Alcohol consumption at time of conception could increase babys risk of type 2 diabetes

Kurt Wood
Mon, 03 Aug 2015
Alcohol consumption at time of conception could increase babys risk of type 2 diabetes
Drinking alcohol at the time of conception significantly increases a baby's risk of type 2 diabetes and obesity, according to new research.

The study, which was conducted by researchers from the University of Queensland, indicates further risks associated with alcohol consumption and pregnancy.

"Before the egg implants, before any organs start to develop, alcohol consumption somehow causes changes to the embryo," said lead researcher Dr. Karen Moritz.

"Anything that effects foetal development can cause long-term programming, which means offspring can be born with increased risk and susceptibility to disease later in life.

"Monitoring the offspring of the laboratory rat model, we found the risk of becoming obese and developing type 2 diabetes in early middle age dramatically increased."

The research suggests a new potential risk factor for type 2 diabetes. There tends to be a misconception that type 2 diabetes is only caused by a combination of preventable lifestyle decisions, such as unhealthy diet and lack of exercise, but research increasingly suggests that the causes can be varied and complex.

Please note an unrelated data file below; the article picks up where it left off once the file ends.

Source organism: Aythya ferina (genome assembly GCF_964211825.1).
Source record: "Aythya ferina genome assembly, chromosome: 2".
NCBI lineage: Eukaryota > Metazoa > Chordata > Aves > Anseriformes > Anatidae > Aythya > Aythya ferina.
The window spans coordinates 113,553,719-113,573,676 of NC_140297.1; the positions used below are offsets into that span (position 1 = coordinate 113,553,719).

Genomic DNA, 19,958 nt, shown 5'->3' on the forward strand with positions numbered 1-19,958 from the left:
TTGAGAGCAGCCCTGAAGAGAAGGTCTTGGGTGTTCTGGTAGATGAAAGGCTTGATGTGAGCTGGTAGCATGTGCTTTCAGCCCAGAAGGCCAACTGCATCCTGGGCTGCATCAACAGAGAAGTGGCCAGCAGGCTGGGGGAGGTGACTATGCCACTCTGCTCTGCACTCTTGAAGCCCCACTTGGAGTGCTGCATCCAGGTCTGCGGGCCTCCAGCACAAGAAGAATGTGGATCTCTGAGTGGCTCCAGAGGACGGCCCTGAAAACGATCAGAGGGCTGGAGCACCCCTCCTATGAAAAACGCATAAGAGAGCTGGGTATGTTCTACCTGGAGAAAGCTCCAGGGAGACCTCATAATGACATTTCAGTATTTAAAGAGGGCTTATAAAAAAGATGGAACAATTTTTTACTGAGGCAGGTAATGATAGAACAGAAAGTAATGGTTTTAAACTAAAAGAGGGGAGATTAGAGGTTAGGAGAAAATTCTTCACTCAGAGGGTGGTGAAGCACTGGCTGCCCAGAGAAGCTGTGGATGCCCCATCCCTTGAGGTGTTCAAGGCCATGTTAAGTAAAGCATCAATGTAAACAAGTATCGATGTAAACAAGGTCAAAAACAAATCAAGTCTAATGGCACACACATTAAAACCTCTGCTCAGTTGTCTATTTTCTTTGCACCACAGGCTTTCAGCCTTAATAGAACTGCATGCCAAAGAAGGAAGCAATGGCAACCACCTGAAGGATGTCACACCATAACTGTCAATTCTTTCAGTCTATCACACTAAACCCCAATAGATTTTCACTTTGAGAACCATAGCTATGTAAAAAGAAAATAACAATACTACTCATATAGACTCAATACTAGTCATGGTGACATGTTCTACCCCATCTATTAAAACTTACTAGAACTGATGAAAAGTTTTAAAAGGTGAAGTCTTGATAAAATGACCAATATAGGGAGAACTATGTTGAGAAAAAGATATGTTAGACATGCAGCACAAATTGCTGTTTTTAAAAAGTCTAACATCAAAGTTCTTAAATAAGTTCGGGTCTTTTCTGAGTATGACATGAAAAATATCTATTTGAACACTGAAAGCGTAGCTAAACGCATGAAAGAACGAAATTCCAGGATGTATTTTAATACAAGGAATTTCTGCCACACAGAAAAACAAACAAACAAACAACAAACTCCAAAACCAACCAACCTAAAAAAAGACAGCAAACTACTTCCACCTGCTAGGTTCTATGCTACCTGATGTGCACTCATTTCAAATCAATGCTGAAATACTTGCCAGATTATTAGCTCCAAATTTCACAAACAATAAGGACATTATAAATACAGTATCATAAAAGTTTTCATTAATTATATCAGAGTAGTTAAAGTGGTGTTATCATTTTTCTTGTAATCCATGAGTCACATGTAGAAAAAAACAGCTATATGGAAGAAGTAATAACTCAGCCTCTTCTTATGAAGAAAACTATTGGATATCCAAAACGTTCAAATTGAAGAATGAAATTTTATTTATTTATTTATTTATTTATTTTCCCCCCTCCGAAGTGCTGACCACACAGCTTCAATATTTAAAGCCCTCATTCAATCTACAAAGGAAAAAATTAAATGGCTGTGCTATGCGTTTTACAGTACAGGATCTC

For example, a recent study found further evidence that type 2 diabetes can have genetic causes. Polycystic Ovary Syndrome (PCOS) is also a common cause of type 2 diabetes.

"The usual risk factors of these two diseases are attributed to poor diet and lack of exercise, but our research showed exposure to alcohol around conception presents a risk similar to following a high-fat diet for a major proportion of life."

The research poses difficult questions, because it does not suggest that the women in question are irresponsible. The majority of women will stop drinking when they discover they are pregnant, but this is a problem that will in most cases occur before the mother even knows she is pregnant.

It is a difficult problem to solve before it occurs. A more realistic strategy would be to find solutions after the foetal changes have taken place.

"Our future research will be focusing on the possibility of administering preventative interventions," said Dr. Moritz.

"One possibility is giving some type of nutrient to the mother, even in later pregnancy, to see if the changes caused by early alcohol exposure can be prevented, and in turn prevent the possible long-term disease outcomes for offspring."

The research was published in The Journal of the Federation of American Societies for Experimental Biology.
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